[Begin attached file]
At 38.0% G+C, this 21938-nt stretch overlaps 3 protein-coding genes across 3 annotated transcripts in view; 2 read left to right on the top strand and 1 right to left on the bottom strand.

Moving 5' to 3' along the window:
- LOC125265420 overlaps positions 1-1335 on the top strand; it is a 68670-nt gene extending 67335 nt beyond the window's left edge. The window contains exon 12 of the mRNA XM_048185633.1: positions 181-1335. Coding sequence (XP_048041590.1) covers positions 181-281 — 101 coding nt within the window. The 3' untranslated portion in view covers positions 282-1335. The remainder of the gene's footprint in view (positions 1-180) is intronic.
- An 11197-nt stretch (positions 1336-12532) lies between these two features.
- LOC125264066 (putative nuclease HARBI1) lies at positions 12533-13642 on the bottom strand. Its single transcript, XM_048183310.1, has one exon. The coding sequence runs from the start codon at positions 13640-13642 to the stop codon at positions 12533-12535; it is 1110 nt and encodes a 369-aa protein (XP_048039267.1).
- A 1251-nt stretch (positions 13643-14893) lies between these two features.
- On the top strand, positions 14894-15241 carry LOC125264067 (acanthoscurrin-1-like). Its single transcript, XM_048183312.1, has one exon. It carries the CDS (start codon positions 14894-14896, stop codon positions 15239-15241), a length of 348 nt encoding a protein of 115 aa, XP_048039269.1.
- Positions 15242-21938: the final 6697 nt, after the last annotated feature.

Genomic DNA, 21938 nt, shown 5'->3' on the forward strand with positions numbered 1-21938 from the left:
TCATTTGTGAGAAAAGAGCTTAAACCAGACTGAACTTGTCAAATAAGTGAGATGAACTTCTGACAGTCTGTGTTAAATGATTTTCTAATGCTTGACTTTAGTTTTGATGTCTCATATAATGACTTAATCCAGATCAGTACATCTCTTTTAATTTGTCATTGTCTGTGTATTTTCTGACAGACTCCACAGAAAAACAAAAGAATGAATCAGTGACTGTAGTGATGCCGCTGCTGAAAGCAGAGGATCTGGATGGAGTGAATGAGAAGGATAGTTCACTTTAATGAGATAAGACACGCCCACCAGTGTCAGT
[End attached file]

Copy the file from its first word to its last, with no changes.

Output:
At 38.0% G+C, this 21938-nt stretch overlaps 3 protein-coding genes across 3 annotated transcripts in view; 2 read left to right on the top strand and 1 right to left on the bottom strand.

Moving 5' to 3' along the window:
- LOC125265420 overlaps positions 1-1335 on the top strand; it is a 68670-nt gene extending 67335 nt beyond the window's left edge. The window contains exon 12 of the mRNA XM_048185633.1: positions 181-1335. Coding sequence (XP_048041590.1) covers positions 181-281 — 101 coding nt within the window. The 3' untranslated portion in view covers positions 282-1335. The remainder of the gene's footprint in view (positions 1-180) is intronic.
- An 11197-nt stretch (positions 1336-12532) lies between these two features.
- LOC125264066 (putative nuclease HARBI1) lies at positions 12533-13642 on the bottom strand. Its single transcript, XM_048183310.1, has one exon. The coding sequence runs from the start codon at positions 13640-13642 to the stop codon at positions 12533-12535; it is 1110 nt and encodes a 369-aa protein (XP_048039267.1).
- A 1251-nt stretch (positions 13643-14893) lies between these two features.
- On the top strand, positions 14894-15241 carry LOC125264067 (acanthoscurrin-1-like). Its single transcript, XM_048183312.1, has one exon. It carries the CDS (start codon positions 14894-14896, stop codon positions 15239-15241), a length of 348 nt encoding a protein of 115 aa, XP_048039269.1.
- Positions 15242-21938: the final 6697 nt, after the last annotated feature.

Genomic DNA, 21938 nt, shown 5'->3' on the forward strand with positions numbered 1-21938 from the left:
TCATTTGTGAGAAAAGAGCTTAAACCAGACTGAACTTGTCAAATAAGTGAGATGAACTTCTGACAGTCTGTGTTAAATGATTTTCTAATGCTTGACTTTAGTTTTGATGTCTCATATAATGACTTAATCCAGATCAGTACATCTCTTTTAATTTGTCATTGTCTGTGTATTTTCTGACAGACTCCACAGAAAAACAAAAGAATGAATCAGTGACTGTAGTGATGCCGCTGCTGAAAGCAGAGGATCTGGATGGAGTGAATGAGAAGGATAGTTCACTTTAATGAGATAAGACACGCCCACCAGTGTCAGT